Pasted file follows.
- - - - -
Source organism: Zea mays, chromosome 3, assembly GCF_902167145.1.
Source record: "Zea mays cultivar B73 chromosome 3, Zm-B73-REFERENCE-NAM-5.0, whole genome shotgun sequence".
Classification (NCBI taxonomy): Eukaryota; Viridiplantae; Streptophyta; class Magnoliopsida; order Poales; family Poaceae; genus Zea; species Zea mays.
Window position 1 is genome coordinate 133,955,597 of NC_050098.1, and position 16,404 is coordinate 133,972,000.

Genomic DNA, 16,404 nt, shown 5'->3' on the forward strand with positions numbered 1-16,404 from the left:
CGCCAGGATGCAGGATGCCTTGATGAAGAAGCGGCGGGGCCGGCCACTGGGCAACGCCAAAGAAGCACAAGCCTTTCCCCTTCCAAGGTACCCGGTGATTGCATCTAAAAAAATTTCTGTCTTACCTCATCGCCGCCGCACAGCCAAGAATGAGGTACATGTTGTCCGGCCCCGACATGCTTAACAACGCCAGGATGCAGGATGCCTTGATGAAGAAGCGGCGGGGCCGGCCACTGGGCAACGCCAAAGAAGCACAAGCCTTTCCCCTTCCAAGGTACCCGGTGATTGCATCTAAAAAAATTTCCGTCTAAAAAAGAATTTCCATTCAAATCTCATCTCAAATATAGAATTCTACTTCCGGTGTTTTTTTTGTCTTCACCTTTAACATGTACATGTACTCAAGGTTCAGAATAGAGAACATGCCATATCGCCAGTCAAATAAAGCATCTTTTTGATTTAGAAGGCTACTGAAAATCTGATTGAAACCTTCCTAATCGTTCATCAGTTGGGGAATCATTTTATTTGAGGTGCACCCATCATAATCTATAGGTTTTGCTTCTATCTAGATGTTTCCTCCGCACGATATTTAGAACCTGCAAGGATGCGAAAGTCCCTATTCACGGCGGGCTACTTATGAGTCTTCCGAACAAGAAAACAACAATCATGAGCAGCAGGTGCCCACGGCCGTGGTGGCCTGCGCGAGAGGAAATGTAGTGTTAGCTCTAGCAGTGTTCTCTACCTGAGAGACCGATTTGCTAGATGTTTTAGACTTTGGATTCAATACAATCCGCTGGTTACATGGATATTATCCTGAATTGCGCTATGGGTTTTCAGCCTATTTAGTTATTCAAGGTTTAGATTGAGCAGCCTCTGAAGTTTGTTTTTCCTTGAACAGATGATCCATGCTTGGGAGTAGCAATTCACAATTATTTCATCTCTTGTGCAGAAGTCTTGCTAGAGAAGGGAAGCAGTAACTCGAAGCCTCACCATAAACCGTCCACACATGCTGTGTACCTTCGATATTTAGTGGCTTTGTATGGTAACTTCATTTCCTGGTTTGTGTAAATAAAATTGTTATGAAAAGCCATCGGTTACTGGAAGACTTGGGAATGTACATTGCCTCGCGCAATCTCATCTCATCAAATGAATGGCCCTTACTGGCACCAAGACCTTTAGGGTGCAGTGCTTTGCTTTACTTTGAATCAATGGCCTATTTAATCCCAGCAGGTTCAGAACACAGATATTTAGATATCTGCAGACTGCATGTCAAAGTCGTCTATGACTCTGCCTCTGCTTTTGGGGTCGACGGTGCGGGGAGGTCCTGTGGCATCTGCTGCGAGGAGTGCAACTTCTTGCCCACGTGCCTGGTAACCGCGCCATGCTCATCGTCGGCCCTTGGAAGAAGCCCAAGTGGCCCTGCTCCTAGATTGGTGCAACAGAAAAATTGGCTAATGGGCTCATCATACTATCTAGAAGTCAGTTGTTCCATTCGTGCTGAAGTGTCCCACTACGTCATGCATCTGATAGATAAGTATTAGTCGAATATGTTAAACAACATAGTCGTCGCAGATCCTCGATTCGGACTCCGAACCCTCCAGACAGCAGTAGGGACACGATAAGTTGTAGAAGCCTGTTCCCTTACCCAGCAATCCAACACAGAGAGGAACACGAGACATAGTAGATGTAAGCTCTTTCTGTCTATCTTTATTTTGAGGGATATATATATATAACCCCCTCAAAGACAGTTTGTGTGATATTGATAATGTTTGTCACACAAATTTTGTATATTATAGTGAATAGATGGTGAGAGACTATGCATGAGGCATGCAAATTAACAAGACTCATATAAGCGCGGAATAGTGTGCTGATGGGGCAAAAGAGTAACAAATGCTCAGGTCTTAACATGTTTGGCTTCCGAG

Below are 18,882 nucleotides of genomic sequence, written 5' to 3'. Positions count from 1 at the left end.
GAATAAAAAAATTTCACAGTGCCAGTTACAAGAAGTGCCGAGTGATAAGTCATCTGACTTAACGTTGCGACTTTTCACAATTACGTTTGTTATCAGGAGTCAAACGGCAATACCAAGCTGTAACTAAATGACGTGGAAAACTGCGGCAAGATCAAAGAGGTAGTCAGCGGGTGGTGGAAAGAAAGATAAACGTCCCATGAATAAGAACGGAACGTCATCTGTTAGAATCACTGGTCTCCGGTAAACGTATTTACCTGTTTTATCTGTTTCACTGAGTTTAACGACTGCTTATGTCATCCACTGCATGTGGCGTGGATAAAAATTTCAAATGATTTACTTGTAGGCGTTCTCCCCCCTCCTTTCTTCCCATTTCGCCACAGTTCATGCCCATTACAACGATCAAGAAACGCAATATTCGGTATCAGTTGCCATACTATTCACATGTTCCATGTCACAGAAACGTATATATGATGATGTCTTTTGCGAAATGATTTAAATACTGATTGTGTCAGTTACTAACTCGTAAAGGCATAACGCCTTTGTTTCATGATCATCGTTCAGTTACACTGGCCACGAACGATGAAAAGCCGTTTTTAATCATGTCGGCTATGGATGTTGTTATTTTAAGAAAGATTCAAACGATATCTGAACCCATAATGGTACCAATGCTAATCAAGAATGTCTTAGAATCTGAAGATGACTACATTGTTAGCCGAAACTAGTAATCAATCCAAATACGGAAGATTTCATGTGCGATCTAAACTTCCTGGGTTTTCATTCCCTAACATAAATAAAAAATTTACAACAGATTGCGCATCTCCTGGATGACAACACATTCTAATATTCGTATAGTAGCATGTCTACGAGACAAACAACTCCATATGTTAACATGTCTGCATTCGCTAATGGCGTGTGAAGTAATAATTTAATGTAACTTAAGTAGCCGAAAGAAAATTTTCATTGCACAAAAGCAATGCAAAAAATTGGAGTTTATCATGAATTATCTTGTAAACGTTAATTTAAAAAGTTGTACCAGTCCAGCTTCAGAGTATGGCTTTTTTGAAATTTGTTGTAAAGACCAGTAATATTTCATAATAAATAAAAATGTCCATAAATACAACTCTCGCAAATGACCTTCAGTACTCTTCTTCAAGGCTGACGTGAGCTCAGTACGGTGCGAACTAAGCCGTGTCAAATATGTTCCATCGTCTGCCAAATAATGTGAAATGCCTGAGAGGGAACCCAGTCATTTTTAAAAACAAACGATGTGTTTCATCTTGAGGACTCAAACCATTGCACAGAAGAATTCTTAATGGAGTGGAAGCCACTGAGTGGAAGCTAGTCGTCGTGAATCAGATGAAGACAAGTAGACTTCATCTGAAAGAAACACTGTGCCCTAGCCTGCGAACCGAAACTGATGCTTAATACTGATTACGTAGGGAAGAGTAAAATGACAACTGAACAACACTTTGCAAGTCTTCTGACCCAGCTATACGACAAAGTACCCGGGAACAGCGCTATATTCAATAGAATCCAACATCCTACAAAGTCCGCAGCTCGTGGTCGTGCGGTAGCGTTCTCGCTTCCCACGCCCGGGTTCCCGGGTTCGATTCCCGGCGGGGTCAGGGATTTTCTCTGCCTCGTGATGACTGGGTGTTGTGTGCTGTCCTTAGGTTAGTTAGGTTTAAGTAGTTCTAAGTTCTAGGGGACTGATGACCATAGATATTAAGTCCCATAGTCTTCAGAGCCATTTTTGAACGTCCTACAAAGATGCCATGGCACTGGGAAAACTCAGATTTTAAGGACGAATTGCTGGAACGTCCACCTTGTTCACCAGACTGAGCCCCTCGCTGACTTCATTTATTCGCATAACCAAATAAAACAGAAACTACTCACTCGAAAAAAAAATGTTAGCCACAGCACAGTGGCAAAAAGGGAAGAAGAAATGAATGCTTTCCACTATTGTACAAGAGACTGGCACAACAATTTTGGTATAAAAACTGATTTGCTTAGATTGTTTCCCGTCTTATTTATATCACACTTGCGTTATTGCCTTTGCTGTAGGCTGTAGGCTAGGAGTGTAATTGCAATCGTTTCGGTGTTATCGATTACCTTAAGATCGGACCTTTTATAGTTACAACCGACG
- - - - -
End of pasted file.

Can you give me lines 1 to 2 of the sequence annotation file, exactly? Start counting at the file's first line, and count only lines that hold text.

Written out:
Source organism: Zea mays, chromosome 3, assembly GCF_902167145.1.
Source record: "Zea mays cultivar B73 chromosome 3, Zm-B73-REFERENCE-NAM-5.0, whole genome shotgun sequence".